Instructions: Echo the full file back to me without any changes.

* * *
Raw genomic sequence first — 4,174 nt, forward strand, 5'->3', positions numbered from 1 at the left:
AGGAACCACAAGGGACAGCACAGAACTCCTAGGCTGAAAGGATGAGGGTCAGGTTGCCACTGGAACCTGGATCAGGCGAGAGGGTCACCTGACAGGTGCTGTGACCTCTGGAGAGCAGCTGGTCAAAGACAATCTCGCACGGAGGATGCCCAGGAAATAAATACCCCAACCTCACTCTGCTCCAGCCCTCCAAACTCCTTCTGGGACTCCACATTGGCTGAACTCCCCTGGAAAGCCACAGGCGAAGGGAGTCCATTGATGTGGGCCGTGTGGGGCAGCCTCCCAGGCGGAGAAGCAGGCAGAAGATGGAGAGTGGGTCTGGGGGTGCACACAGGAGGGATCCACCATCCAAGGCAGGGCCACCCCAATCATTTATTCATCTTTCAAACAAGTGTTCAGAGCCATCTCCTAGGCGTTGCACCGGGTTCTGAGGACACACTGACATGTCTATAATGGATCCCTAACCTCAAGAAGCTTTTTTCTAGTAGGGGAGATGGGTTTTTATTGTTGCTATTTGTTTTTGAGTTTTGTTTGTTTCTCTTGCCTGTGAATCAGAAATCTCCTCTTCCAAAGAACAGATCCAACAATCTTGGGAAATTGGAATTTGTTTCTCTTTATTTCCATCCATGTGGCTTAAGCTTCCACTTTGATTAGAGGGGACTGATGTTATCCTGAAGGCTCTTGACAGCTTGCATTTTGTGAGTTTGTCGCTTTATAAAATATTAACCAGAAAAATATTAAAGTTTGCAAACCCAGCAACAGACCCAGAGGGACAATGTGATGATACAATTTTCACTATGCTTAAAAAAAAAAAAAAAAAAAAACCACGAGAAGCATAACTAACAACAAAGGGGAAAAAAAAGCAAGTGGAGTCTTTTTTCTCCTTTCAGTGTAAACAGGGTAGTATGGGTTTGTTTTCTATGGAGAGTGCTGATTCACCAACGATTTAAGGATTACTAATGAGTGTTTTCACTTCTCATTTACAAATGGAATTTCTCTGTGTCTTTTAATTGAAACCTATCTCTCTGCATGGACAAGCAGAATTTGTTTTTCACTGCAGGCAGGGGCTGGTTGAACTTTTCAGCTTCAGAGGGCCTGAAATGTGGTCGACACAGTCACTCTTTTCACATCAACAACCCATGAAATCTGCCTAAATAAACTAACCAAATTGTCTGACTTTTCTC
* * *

Raw genomic sequence first — 4,174 nt, forward strand, 5'->3', positions numbered from 1 at the left:
AGGAACCACAAGGGACAGCACAGAACTCCTAGGCTGAAAGGATGAGGGTCAGGTTGCCACTGGAACCTGGATCAGGCGAGAGGGTCACCTGACAGGTGCTGTGACCTCTGGAGAGCAGCTGGTCAAAGACAATCTCGCACGGAGGATGCCCAGGAAATAAATACCCCAACCTCACTCTGCTCCAGCCCTCCAAACTCCTTCTGGGACTCCACATTGGCTGAACTCCCCTGGAAAGCCACAGGCGAAGGGAGTCCATTGATGTGGGCCGTGTGGGGCAGCCTCCCAGGCGGAGAAGCAGGCAGAAGATGGAGAGTGGGTCTGGGGGTGCACACAGGAGGGATCCACCATCCAAGGCAGGGCCACCCCAATCATTTATTCATCTTTCAAACAAGTGTTCAGAGCCATCTCCTAGGCGTTGCACCGGGTTCTGAGGACACACTGACATGTCTATAATGGATCCCTAACCTCAAGAAGCTTTTTTCTAGTAGGGGAGATGGGTTTTTATTGTTGCTATTTGTTTTTGAGTTTTGTTTGTTTCTCTTGCCTGTGAATCAGAAATCTCCTCTTCCAAAGAACAGATCCAACAATCTTGGGAAATTGGAATTTGTTTCTCTTTATTTCCATCCATGTGGCTTAAGCTTCCACTTTGATTAGAGGGGACTGATGTTATCCTGAAGGCTCTTGACAGCTTGCATTTTGTGAGTTTGTCGCTTTATAAAATATTAACCAGAAAAATATTAAAGTTTGCAAACCCAGCAACAGACCCAGAGGGACAATGTGATGATACAATTTTCACTATGCTTAAAAAAAAAAAAAAAAAAAAACCACGAGAAGCATAACTAACAACAAAGGGGAAAAAAAAGCAAGTGGAGTCTTTTTTCTCCTTTCAGTGTAAACAGGGTAGTATGGGTTTGTTTTCTATGGAGAGTGCTGATTCACCAACGATTTAAGGATTACTAATGAGTGTTTTCACTTCTCATTTACAAATGGAATTTCTCTGTGTCTTTTAATTGAAACCTATCTCTCTGCATGGACAAGCAGAATTTGTTTTTCACTGCAGGCAGGGGCTGGTTGAACTTTTCAGCTTCAGAGGGCCTGAAATGTGGTCGACACAGTCACTCTTTTCACATCAACAACCCATGAAATCTGCCTAAATAAACTAACCAAATTGTCTGACTTTTCTC